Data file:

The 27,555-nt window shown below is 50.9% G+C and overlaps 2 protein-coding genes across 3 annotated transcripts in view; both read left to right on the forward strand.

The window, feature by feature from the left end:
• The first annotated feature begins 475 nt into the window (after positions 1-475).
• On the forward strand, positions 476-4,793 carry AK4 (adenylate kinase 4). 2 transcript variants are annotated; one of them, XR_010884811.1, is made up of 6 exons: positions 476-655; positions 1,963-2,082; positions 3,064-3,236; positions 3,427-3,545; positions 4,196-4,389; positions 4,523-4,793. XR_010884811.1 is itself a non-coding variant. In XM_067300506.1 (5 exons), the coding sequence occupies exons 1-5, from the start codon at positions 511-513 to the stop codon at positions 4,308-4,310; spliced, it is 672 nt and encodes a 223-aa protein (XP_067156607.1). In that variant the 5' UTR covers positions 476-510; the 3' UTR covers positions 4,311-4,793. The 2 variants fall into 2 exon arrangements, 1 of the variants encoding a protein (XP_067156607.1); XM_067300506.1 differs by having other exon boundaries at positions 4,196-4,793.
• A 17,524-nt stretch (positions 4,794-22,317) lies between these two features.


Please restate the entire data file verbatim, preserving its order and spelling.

The 27,555-nt window shown below is 50.9% G+C and overlaps 2 protein-coding genes across 3 annotated transcripts in view; both read left to right on the forward strand.

The window, feature by feature from the left end:
• The first annotated feature begins 475 nt into the window (after positions 1-475).
• On the forward strand, positions 476-4,793 carry AK4 (adenylate kinase 4). 2 transcript variants are annotated; one of them, XR_010884811.1, is made up of 6 exons: positions 476-655; positions 1,963-2,082; positions 3,064-3,236; positions 3,427-3,545; positions 4,196-4,389; positions 4,523-4,793. XR_010884811.1 is itself a non-coding variant. In XM_067300506.1 (5 exons), the coding sequence occupies exons 1-5, from the start codon at positions 511-513 to the stop codon at positions 4,308-4,310; spliced, it is 672 nt and encodes a 223-aa protein (XP_067156607.1). In that variant the 5' UTR covers positions 476-510; the 3' UTR covers positions 4,311-4,793. The 2 variants fall into 2 exon arrangements, 1 of the variants encoding a protein (XP_067156607.1); XM_067300506.1 differs by having other exon boundaries at positions 4,196-4,793.
• A 17,524-nt stretch (positions 4,794-22,317) lies between these two features.